Dallas synthesizes alright, largely people, and the ideas and vitality they bring. And despite our snarking at its synthetic character for cocktail-hour sport, our real vote is cast with our feet, not our mouths. Many of us who come never leave.

Perhaps it is the flipside of what we mock that attracts us.

Man-made has meant “self-made” to many, and legions here have made something from next to nothing. Texas Instruments, mainstay of the Dallas economy and emblematic of its rise, was among the first to transform raw silicon into high-valued components—a synthetic process if ever there was one. On an individual level, people like Ross Perot and Harold Sammons converted ideas, work and ambition into billion-dollar dynasties. Norman Brinker started restaurants from ideas on napkins. Mary Kay and Ebby Halliday blazed new business trails for women. They and countless others have achieved stupendous success here by synthesizing what was available to them into something more. Chances are that most of us, you and I included, can tout successes made possible through the synthetic potential of this diverse, expanding region.

Where long history and unique geography confer identity, they also constrain it. For its millions of newcomers, the Dallas experience is about transformation. It’s often why we came and what we seek. Our lack of long tethers here can leave an impression of shallowness, but it also leavens our possibilities. Artifice, contrivance and guile, ugly themselves, are perhaps inevitable handmaidens to the restless energy and aspiration that fuel them. It is unsurprising that their stark features shape the bland face of a region like ours, many of whose inhabitants are so newly-arrived, striving en masse to forge new lives.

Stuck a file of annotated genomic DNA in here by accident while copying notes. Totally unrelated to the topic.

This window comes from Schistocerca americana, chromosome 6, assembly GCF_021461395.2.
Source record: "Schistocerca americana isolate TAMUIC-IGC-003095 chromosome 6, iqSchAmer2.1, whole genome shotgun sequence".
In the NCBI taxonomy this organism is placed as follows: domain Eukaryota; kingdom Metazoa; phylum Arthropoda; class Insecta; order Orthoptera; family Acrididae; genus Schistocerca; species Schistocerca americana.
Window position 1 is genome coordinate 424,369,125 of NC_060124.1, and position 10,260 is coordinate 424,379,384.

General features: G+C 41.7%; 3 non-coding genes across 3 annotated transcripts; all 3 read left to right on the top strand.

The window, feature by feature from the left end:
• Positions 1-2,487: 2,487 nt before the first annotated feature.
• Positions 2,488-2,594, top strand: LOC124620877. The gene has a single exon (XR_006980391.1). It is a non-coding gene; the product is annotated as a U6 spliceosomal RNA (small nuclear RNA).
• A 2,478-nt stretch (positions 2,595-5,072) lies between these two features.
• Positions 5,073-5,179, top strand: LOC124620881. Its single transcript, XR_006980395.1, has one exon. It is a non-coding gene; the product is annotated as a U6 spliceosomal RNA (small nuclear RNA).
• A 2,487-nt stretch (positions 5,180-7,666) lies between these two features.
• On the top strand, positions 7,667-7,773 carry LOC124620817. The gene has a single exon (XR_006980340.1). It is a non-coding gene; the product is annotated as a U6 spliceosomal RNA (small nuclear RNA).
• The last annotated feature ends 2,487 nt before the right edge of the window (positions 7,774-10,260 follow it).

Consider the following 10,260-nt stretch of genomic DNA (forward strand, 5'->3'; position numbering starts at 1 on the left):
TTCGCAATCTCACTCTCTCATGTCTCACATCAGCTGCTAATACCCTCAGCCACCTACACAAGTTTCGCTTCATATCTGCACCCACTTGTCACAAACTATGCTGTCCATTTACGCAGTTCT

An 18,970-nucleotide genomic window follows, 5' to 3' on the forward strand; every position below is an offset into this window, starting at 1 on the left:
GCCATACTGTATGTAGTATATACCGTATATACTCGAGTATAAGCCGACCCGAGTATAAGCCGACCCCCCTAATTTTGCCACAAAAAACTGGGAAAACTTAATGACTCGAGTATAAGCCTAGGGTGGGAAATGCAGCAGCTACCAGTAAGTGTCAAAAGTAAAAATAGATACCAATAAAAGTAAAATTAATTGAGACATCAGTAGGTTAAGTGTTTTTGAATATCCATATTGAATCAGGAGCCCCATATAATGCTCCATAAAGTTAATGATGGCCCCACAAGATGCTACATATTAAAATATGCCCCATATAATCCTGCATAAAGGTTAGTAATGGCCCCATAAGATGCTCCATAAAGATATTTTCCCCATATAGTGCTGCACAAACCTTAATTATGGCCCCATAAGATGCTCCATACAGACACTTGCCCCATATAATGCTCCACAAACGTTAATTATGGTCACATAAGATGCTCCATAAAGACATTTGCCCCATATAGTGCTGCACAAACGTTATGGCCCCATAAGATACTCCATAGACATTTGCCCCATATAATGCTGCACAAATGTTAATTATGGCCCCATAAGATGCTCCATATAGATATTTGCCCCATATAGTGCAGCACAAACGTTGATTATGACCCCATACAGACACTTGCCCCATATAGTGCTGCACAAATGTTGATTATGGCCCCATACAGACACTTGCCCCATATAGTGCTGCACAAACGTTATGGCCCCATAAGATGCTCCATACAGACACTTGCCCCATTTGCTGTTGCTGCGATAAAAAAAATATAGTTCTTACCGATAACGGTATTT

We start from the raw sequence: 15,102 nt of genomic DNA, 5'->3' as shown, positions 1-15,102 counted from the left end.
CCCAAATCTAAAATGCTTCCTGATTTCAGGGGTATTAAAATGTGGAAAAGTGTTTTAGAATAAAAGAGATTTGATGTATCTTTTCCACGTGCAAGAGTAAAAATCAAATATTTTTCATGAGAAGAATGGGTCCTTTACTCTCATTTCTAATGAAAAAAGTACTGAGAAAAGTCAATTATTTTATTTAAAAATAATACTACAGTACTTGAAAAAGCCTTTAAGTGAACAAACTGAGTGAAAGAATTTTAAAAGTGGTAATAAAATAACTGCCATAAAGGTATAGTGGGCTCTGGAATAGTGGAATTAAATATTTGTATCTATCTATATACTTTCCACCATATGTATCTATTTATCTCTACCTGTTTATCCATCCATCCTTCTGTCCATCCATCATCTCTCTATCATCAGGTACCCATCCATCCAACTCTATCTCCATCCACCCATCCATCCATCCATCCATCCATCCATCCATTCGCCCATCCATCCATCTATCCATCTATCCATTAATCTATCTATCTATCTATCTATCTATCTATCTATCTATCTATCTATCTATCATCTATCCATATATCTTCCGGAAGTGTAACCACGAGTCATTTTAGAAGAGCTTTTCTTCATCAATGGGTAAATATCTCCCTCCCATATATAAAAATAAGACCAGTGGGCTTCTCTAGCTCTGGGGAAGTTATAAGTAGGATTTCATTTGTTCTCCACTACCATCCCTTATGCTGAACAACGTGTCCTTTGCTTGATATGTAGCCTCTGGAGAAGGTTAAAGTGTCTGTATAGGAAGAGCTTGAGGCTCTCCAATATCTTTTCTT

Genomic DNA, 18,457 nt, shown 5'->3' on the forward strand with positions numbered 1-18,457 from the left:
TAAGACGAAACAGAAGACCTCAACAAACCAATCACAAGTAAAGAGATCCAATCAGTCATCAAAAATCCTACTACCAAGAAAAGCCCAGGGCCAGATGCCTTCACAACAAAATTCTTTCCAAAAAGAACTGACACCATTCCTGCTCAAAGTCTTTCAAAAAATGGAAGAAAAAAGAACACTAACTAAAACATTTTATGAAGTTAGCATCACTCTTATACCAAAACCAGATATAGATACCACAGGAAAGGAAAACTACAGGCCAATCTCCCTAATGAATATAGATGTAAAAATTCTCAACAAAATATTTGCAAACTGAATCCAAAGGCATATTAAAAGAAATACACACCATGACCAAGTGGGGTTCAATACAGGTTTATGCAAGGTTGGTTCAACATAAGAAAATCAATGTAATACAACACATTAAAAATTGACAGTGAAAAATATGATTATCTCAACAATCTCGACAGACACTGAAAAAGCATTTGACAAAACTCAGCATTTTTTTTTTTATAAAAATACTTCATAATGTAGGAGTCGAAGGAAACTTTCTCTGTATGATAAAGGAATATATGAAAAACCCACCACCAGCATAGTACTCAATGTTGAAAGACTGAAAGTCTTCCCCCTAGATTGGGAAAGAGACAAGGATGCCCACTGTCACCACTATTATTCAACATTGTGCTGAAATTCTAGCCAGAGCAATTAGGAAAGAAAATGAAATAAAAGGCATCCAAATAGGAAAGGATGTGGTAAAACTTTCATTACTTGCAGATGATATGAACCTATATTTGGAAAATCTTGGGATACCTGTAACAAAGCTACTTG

Synthesis may even prove our salvation, technologically and culturally, elevating “synthetic” from 20th century pejorative to 21st century virtue.

“Sustainability” is said to be key to our future survival, and as Herman Daly explains, true sustainability requires shifting our consumption from finite stocks of resources to self-renewing flows in our midst. This conversion will necessarily involve various synthetic processes. Chief among them is photosynthesis, which makes virtually all other life possible, and provides not only our food, but increasingly our fuel too. Since nearly all of our energy derives ultimately from the sun, some form of photosynthetic bio-mimicry or novel synthetic processes are sure to provide the fulcrum on which a sustainable future rests.

Likewise, cultures develop by synthesizing their endowments: natural, human, financial, technological, to become what they are. But not all do so equally well. A 21st-century of global access favors the truly universal culture. Those that welcome and assimilate newcomers, that fully synthesize their contributions, will prove the most attractive, vibrant, and resilient. This has been key to America’s success generally, and to California’s in particular. As Texas swells into a “super-state”, the Dallas region too can shine among the stars.

Good and bad, wince or smile, an honest identity must ring true. To me, the synthetic city sounds utterly improbable, just like Dallas itself. So live large. Think big. Synthesize the life you want from all that’s available here in Dallasthe Synthetic city.